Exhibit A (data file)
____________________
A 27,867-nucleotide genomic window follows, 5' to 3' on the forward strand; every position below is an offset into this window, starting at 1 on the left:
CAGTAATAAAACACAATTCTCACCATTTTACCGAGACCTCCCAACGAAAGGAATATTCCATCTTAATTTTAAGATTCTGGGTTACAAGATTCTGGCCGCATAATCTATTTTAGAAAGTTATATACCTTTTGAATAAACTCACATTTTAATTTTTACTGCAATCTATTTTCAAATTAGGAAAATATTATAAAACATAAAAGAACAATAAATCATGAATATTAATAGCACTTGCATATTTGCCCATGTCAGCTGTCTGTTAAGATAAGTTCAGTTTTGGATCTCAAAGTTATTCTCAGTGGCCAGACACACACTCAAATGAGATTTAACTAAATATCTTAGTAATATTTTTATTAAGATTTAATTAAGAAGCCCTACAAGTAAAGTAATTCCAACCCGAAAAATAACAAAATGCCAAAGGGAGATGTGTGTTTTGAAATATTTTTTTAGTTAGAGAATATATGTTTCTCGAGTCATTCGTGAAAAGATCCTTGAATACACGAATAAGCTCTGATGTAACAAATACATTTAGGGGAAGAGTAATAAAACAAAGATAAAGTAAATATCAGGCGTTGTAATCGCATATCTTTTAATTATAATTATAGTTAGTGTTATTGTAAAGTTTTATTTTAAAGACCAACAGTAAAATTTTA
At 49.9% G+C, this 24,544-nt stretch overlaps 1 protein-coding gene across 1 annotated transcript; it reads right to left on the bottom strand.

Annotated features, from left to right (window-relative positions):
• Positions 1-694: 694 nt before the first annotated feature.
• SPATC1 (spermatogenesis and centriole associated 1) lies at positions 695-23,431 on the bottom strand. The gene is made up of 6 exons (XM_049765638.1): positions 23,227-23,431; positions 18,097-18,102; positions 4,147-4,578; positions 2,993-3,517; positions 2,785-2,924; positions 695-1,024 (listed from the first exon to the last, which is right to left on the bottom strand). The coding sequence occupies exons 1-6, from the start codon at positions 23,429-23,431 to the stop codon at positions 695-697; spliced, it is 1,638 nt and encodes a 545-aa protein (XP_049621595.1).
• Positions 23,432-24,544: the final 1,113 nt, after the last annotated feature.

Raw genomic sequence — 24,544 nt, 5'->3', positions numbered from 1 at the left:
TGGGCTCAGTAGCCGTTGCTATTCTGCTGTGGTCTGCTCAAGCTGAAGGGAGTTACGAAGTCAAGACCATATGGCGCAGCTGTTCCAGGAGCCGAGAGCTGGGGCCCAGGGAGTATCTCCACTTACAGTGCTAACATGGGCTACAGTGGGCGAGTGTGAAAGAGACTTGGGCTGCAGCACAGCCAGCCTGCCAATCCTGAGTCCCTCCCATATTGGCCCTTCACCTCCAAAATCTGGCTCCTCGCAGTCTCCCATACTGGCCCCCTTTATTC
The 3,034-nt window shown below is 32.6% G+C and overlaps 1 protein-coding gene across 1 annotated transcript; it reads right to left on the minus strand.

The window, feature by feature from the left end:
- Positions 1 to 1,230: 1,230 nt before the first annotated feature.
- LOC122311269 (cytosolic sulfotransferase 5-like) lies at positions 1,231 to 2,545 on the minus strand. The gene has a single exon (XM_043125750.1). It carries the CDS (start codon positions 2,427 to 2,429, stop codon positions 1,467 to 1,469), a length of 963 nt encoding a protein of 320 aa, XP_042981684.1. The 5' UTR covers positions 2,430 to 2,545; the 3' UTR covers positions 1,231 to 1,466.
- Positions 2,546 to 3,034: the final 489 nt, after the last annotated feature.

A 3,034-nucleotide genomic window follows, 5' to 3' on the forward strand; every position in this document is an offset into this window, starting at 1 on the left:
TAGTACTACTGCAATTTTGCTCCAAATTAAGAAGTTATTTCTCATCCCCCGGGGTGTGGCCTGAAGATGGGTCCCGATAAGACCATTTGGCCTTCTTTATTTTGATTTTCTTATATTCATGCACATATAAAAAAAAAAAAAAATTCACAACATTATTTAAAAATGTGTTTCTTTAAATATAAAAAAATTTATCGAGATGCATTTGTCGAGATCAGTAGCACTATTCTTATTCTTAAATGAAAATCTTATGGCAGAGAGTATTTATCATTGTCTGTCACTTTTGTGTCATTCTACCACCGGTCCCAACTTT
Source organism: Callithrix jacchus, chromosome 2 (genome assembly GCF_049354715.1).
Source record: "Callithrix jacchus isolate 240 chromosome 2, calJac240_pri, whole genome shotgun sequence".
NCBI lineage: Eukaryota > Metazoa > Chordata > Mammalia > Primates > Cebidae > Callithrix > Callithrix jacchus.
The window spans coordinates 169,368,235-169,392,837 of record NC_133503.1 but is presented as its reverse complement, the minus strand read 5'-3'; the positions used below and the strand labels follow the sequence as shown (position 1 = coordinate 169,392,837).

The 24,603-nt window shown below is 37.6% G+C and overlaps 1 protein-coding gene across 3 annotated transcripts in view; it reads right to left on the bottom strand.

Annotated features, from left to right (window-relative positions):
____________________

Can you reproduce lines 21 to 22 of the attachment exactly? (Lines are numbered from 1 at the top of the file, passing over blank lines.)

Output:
The 24,603-nt window shown below is 37.6% G+C and overlaps 1 protein-coding gene across 3 annotated transcripts in view; it reads right to left on the bottom strand.

Annotated features, from left to right (window-relative positions):